NATO Pledges More Support For Ukraine As Stoltenberg Accuses Russia Of Using Cold Weather As A Weapon
By RFE/RL's Ukrainian Service November 29, 2022
NATO allies pledged to help Ukraine repair energy infrastructure that has been heavily damaged by Russian attacks after Ukraine urged its Western partners to supply it with specific electrical transmission equipment to rebuild its power grid.
NATO vowed to "further step up" support to Ukraine, including by providing equipment to help repair the country's energy infrastructure, as NATO foreign ministers met on November 29 in Bucharest. A declaration from the ministers also condemned Russia's "persistent and unconscionable attacks" that are "depriving millions of Ukrainians of basic human services."
Russia has been attacking Ukraine's electricity transmission and heating infrastructure since October in what Kyiv and its allies say is a deliberate campaign to harm civilians.
The shelling of electrical infrastructure amounted to Russia using the cold weather as "a weapon of war," NATO Secretary-General Jens Stoltenberg said.
Ukrainian Foreign Minister Dmytro Kuleba said Ukraine needed equipment to restore the electricity to citizens who have been left in the cold and dark by outages caused by the damage.
"If we have transformers and generators, we can restore our energy needs," Kuleba said, speaking to reporters in Bucharest on the sidelines of the NATO meeting. "If we have air-defense systems, we can protect from the next Russian missile strikes. In a nutshell: Patriots and transformers is what Ukraine needs the most."
The United States said it would give $53 million to support the purchase of power-grid equipment that will be delivered "on an emergency basis to help Ukrainians persevere through the winter." A State Department statement said the package would include distribution transformers, circuit breakers, surge arresters, and other equipment.
The German government said it would provide 350 generators to Ukraine. Berlin so far has provided short-term financial assistance for energy infrastructure repairs amounting to 56 million euros ($57.8 million), the German government said after a phone call between Ukrainian President Volodymyr Zelenskiy and Chancellor Olaf Scholz.
Lithuania's foreign minister said NATO powers must take the political decision to send modern battle tanks to Ukraine to give them a military edge during the winter months.
"I've talked to a number of military experts and the answer I'm hearing is that if we provided tanks by this winter -- let's say January -- it could make a difference," Lithuanian Foreign Minister Gabrielius Landsbergis told reporters during the NATO gathering.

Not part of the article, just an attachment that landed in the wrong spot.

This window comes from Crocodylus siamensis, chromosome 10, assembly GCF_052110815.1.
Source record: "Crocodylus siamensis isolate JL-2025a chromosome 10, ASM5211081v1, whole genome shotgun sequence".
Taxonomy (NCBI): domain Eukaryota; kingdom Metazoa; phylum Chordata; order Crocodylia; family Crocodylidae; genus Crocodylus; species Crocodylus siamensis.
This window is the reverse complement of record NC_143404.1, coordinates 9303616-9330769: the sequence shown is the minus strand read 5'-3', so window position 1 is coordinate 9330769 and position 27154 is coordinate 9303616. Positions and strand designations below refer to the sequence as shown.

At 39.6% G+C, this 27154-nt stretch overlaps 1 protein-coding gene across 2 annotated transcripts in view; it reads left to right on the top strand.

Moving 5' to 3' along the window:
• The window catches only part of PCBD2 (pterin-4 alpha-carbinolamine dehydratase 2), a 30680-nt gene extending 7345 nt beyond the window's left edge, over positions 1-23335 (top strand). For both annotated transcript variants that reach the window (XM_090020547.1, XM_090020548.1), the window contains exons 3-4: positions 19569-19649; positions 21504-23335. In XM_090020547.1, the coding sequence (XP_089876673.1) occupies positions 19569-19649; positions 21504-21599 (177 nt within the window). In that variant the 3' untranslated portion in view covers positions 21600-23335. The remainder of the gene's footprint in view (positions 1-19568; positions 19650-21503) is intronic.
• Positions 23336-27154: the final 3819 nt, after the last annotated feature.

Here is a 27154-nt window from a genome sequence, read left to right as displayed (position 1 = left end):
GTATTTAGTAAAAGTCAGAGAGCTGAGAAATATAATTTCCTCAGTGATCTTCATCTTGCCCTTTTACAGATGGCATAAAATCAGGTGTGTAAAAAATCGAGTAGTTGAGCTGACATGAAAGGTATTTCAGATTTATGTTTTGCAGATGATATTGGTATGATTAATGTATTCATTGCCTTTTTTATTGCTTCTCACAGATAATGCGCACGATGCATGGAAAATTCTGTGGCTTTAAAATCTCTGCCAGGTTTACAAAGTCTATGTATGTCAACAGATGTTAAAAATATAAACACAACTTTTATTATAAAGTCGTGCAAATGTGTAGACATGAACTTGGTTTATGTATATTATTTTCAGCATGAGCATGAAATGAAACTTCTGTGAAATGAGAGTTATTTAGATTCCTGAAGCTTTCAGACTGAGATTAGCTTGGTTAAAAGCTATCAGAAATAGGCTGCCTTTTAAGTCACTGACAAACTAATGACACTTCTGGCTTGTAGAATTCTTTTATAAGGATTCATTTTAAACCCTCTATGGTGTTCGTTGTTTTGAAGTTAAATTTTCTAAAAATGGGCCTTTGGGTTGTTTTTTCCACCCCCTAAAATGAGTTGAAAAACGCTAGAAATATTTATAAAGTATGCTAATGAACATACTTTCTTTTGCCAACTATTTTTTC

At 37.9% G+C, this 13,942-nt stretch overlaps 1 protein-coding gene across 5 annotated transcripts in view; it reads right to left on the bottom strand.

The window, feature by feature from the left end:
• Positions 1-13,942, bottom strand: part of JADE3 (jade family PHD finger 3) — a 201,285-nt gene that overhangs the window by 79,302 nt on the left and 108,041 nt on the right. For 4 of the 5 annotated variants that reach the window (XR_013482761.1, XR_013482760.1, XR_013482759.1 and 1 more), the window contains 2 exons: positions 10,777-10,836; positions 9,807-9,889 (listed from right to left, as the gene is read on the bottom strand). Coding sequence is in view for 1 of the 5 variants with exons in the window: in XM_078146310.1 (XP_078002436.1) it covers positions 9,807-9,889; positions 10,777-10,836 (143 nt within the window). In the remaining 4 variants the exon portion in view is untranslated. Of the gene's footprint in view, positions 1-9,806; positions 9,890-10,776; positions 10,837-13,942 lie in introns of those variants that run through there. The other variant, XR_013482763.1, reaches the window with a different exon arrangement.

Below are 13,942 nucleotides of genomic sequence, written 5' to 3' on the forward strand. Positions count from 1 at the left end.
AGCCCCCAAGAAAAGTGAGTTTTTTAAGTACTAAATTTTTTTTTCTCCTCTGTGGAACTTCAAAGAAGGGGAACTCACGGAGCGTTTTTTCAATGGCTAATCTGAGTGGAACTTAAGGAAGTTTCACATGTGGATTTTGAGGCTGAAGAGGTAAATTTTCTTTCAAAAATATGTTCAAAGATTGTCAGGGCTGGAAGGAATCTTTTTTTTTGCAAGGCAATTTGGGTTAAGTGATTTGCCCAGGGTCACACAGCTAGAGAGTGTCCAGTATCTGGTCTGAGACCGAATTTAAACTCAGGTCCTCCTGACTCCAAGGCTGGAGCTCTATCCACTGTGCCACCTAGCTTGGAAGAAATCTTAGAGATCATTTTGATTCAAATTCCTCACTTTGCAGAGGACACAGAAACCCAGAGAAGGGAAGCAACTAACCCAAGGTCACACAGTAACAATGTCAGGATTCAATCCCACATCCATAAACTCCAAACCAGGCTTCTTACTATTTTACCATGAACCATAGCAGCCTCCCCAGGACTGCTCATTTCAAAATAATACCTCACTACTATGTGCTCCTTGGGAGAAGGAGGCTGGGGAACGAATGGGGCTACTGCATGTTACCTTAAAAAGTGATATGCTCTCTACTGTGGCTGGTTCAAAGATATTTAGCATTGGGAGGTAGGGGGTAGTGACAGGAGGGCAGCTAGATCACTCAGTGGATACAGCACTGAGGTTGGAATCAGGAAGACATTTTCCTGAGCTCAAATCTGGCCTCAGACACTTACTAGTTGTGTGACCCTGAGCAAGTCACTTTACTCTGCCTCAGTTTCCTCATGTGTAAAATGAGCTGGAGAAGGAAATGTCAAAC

Russian shelling of civilian and infrastructure targets across Ukraine continues along with fighting in the east, Ukrainian military and regional officials said earlier on November 29.
Zelenskiy said in his nightly video address that the situation at the front line remains difficult, with Russian forces attempting to advance in the Donbas region and Kharkiv.
"Despite extremely large losses, the occupiers are still trying to advance on the Donetsk region, gain a foothold in Luhansk region, move into Kharkiv region, they are planning something in the south," Zelenskiy said.
The central city of Dnipro was the target of an overnight Russian rocket attack, said Valentyn Reznichenko, the governor of the Dnipropetrovsk regional military administration.
"The Russian occupying forces shelled the Nikopol district with Uragan rockets and heavy artillery," Reznichenko wrote on Telegram.
"Manufacturing facilities were destroyed. A fire broke out," Reznichenko said, adding that there were no immediate reports of injuries. He did not disclose the identity of the enterprise.
Dnipro has been frequently targeted by Russian missiles and other longer-range weapons. Reznichenko said on November 27 that at least 13 people were wounded in a Russian rocket attack.
The Russian Defense Ministry said its troops were continuing their assault on Ukrainian forces dug in along the front in the Donetsk region. The town of Andriyivka was among those mentioned by the ministry as having been attacked from the air.
The report matched similar statements from the Ukrainian General Staff, which referred to massive Russian troop concentrations along the front in this area. It said the Ukrainian military repelled Russian attacks near 10 settlements, including the key targets of Bakhmut and Avdiyivka.
In Ukraine's northeastern Kharkiv region around Kupyansk and Lyman, Russian troops were resisting Ukrainian attacks, according to the Russian Defense Ministry.
The Ukrainian military said Russia bombarded areas around the towns, which were recently recaptured by Kyiv.
In the southern Kherson region, the Russian military attacked a hospital in the city of Kherson, the president's office said on November 29. There were no casualties, but windows were broken in the building, according to Kyrylo Tymoshenko, deputy head of Ukraine's presidential administration.
The United Nations said the situation in Kherson and Mykolayiv remains "dire" and "critical." Nearly a quarter of a million people in Mykolayiv face a lack of heat, water, and power.
UN spokesman Stephane Dujarric said that Humanitarian Coordinator Denise Brown visited the two southern cities over the weekend.
In Kyiv, snow fell and temperatures were hovering around freezing as millions in and around the capital struggled to heat their homes.
Officials said Christmas trees would be erected in Kyiv without lights in a defiant display of holiday spirit.
"We cannot allow [Russian President Vladimir] Putin to steal our Christmas," Mayor Vitali Klitschko told the RBC-Ukraine news agency in an interview.
With reporting by Reuters, dpa, and CNN
Copyright (c) 2022. RFE/RL, Inc. Reprinted with the permission of Radio Free Europe/Radio Liberty, 1201 Connecticut Ave., N.W. Washington DC 20036.
|Join the GlobalSecurity.org mailing list|